Blog Post

September 9, 2022

Explaining Low Blood Pressure

Low blood pressure is a health problem in which the blood flowing through the veins has abnormally low pressure. While high blood pressure is more well known, low blood pressure is still a common health issue. Low blood pressure usually has mild symptoms, but can pose a serious risk as well. Understanding what low blood pressure is and how it is treated is valuable.

What Is Low Blood Pressure?

Low blood pressure, which is also called hypotension, occurs when blood pressure is at 90/60 mm Hg or lower, which is below the normal healthy range. Blood pressure is simply the force of the blood as it presses against the walls of blood vessels. Low blood pressure can affect anyone, but is more common among older individuals. People who have vitamin deficiencies, hormonal imbalances, heart problems, or liver disease are most likely to suffer from hypotension.

Kinds of Low Blood Pressure

Low blood pressure is divided into a few different categories. Orthostatic hypotension occurs when suddenly rising from a sitting or lying position, as a result of blood pooling in the legs. Postprandial low blood pressure occurs one to two hours after eating, as a result of blood flowing to the digestive tract. Neurally mediated hypotension occurs after standing for long periods, seemingly because of miscommunication between the brain and heart. Finally, low blood pressure can also occur in rare instances because of damage to the nervous system.

Symptoms of Low Blood Pressure

The most common symptoms of hypotension include blurred vision, headaches, nausea or vomiting, back or neck pain, feeling lightheaded, fatigue or weakness, and heart palpitations. More serious symptoms include fainting, confusion, cold and clammy skin, and rapid, shallow breathing. If these more severe symptoms develop, it is imperative to seek immediate medical attention, since the victim may be suffering from shock. Shock is a life-threatening health problem in which the body receives insufficient blood flow.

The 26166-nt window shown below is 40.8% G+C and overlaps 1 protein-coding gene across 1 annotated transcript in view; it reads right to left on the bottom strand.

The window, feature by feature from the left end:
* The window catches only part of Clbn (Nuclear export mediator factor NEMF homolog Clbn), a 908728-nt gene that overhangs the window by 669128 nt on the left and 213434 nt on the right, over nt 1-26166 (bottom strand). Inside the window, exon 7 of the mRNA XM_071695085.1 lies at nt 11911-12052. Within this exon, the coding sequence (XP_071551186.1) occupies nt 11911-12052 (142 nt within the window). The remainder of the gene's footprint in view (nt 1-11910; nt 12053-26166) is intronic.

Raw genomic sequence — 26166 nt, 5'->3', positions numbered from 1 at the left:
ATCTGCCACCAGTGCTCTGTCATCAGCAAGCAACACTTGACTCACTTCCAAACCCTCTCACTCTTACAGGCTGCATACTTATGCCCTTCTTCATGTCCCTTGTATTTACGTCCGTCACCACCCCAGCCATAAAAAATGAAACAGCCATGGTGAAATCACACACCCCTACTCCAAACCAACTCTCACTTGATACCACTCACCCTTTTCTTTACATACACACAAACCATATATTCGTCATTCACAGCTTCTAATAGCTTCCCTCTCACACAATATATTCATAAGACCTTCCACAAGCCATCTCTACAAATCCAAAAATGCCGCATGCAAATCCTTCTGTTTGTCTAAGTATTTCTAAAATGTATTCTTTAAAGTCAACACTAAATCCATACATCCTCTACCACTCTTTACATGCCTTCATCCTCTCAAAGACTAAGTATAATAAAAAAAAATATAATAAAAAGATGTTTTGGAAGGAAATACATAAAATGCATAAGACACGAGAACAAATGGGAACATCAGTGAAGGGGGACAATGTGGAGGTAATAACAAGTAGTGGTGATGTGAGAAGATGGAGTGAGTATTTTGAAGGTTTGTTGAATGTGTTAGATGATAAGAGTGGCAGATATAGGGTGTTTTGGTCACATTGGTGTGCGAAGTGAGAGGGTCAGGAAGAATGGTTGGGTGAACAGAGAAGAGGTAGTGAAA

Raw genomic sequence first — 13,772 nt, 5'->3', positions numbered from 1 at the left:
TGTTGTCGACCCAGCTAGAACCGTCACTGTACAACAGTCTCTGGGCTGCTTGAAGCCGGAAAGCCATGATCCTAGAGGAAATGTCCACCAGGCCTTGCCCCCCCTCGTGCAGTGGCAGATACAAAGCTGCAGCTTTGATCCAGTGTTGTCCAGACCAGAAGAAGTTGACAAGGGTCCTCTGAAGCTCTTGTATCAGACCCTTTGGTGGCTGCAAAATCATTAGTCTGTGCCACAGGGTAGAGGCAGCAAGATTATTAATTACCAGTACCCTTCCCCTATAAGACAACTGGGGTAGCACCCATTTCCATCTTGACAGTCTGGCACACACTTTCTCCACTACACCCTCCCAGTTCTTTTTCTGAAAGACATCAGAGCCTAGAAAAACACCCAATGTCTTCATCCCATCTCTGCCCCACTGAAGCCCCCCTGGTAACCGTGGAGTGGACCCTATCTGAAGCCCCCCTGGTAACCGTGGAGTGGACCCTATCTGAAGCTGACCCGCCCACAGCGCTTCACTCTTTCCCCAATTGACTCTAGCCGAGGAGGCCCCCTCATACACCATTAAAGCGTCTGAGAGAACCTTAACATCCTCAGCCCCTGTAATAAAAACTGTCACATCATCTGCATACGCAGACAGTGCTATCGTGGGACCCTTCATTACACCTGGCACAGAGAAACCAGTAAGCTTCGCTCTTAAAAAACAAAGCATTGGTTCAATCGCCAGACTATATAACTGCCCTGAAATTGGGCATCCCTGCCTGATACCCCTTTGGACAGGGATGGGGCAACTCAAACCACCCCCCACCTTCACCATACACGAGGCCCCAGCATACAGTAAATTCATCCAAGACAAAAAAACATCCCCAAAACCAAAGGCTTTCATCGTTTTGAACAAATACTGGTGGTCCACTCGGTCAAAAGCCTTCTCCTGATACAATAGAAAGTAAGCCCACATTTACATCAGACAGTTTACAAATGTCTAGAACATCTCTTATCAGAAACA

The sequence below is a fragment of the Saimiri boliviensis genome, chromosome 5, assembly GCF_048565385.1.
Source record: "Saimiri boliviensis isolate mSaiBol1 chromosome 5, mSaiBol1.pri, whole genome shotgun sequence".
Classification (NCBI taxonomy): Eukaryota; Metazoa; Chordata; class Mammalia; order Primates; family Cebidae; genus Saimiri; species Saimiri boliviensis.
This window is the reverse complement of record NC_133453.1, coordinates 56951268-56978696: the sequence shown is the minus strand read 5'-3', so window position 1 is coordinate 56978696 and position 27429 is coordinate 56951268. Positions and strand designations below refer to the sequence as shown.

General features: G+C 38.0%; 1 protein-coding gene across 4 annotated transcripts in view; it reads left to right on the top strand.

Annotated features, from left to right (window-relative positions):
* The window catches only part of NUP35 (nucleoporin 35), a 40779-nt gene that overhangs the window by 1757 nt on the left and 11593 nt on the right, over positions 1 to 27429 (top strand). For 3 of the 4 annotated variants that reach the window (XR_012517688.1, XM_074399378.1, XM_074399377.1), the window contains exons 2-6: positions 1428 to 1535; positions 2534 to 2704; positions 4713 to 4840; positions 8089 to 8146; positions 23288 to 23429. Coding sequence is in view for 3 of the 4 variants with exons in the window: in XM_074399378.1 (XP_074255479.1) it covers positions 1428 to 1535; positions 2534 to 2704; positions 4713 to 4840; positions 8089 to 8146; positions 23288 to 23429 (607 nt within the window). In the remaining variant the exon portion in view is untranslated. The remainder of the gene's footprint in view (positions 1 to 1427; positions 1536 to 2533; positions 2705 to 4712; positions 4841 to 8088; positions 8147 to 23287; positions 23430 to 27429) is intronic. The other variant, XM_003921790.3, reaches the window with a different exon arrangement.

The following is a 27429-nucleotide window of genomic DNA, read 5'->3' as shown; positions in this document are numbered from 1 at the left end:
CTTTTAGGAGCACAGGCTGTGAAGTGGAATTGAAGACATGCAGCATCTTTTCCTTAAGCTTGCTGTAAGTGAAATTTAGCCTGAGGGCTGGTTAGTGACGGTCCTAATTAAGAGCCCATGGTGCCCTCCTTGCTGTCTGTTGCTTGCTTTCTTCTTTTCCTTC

Diagnosing Low Blood Pressure

If someone has low blood pressure, the next step is to identify the cause. A doctor might recommend any of these three diagnostic methods: blood tests, an electrocardiogram test, or a tilt table test. Blood tests are used to identify such conditions as anemia, hyperglycemia, and hypoglycemia, all of which can cause low blood pressure. An electrocardiogram detects problems with the heart such as blood and oxygen supply issues and heart rhythm abnormalities, both of which can cause hypotension. Finally, tilt table testing establishes if changes in body position are causing low blood pressure.

Treating Low Blood Pressure

The first step to treating low blood pressure is to make simple lifestyle modifications. A physician may recommend changes such as drinking more liquids, consuming more salt, limiting alcohol intake, avoiding standing still for long periods, regularly exercising, eating smaller meals, avoiding heavy lifting, or getting up from a sitting or lying position slowly. Usually such basic changes will solve the problem.

However, if low blood pressure persists even after lifestyle changes, a doctor may prescribe medications to address the problem. One commonly used medication is fludrocortisone, which causes the kidneys to retain sodium, thereby boosting blood pressure. The other commonly used medication is midodrine, which activates artery and vein receptors that increase blood pressure.

Low blood pressure has the potential to be a serious health problem. Fortunately, modern medical knowledge ensures that low blood pressure can almost always be effectively treated.

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